Godly Seed: American Evangelicals Confront Birth Control, 1873-1973 by Allan C Carlson
My rating: 4 of 5 stars
This is my first Carlson book, though I have read many of his articles. Carlson plots the change in the evangelical view of birth control from 1873 and the Comstock laws to 1973 and Roe v. Wade. It is a very dense book, with a lot of end notes. I would love to see an expansion of some of the themes. Also Carlson does not give any real clear answers as to what we should do. Yet it is clear he thinks we have gone astray on this issue. Several things stood out to me.
First, this is a very short amount of time for such a dramatic change in Christian views of sexuality.
Second, Christianity Today played a substantial role in making birth control acceptable among evangelical Christians.
Third, soft eugenics and postmillenialism played a large part in the acceptance of birth control between 1915 and WWII. After that the key factor for evangelicals was the population explosion. Billy Graham, as well as many other Christians, used the coming population explosion as sufficient proof that we need to use birth control.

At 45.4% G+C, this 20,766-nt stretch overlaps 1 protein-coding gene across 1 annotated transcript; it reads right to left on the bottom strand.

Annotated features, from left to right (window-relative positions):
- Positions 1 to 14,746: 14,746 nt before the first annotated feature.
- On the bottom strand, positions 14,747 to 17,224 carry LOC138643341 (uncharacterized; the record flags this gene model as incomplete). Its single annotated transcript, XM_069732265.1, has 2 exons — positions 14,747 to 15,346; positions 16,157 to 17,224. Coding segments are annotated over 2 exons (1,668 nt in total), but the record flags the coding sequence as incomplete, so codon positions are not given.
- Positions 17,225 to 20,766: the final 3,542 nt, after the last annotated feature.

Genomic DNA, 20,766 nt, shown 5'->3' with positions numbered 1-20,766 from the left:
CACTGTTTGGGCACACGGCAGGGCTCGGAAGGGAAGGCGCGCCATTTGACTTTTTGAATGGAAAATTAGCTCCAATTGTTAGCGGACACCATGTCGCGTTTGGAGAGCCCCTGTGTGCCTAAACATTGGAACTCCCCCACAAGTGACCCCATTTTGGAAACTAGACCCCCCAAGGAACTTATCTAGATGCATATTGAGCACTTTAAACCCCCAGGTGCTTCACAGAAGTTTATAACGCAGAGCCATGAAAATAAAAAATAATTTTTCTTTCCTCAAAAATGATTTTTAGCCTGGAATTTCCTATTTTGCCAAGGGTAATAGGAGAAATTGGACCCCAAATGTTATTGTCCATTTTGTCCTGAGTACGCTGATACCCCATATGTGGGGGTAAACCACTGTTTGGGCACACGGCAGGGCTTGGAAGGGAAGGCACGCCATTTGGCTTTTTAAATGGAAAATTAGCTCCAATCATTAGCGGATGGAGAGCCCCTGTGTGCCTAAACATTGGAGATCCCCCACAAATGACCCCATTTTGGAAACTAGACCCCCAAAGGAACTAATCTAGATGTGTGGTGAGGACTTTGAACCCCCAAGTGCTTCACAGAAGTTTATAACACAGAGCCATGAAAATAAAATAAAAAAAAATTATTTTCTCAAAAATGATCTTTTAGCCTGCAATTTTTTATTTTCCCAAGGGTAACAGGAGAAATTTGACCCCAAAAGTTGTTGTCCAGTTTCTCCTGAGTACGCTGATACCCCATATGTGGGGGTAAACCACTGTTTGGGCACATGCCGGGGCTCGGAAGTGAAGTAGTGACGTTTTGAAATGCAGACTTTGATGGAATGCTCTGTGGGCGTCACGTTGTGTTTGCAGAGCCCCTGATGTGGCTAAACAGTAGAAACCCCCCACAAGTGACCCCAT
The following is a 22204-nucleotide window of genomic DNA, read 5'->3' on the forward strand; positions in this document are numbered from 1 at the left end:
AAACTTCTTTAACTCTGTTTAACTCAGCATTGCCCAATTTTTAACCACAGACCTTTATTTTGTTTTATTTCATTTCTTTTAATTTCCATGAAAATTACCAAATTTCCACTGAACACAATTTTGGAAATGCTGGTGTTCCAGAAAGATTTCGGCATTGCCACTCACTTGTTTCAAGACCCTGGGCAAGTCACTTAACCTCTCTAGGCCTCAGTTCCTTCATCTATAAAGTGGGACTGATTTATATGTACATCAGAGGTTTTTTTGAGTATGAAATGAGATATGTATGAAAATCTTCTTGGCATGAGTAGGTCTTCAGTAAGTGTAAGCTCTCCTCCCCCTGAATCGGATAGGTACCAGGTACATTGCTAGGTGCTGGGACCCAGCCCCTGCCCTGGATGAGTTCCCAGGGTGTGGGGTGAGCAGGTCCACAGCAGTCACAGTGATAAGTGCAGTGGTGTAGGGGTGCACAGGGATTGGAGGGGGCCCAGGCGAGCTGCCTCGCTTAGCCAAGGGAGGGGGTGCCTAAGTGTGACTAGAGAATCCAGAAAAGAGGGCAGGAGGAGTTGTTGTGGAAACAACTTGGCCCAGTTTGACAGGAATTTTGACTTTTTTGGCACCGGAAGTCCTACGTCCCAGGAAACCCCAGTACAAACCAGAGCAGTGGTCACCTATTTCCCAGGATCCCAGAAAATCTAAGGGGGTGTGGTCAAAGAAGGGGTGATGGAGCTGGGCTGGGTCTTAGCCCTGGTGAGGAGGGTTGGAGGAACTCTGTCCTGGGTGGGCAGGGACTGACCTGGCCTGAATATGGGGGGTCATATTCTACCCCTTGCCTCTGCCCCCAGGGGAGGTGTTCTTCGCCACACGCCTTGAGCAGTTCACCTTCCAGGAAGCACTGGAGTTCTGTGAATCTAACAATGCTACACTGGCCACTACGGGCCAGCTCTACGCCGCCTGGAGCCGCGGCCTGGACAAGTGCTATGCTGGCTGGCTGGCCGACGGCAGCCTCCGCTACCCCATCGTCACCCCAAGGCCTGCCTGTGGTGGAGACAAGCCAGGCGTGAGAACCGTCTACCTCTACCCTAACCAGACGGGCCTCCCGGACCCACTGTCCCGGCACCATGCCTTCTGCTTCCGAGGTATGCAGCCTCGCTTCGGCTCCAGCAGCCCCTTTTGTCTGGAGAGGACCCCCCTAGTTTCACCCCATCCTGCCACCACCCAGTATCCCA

Fourth, prior to 1973 abortion and birth control were linked by evangelicals. Their acceptance of birth control led to many leaders also considering if not outright supporting abortion. After Roe v. Wade views on abortion were revisited and modified. However, the birth control issue was not.
Fifth, the elevation of companionship as the primary reason for marriage was a key component in getting evangelicals to accept birth control.
Finally, Margaret Sanger and later Christianity Today used the Roman Catholic-Protestant divide to get Protestants to accept birth control.
I found the book very fascinating with a lot of excellent detail. For example, Carlson got access to boxes of notes, etc. at Christianity Today that have not been published. He also does a good job in showing the shifts in mindset that resulted in certain practical outcomes. I am looking forward to doing more reading on the subject, but this was a good start.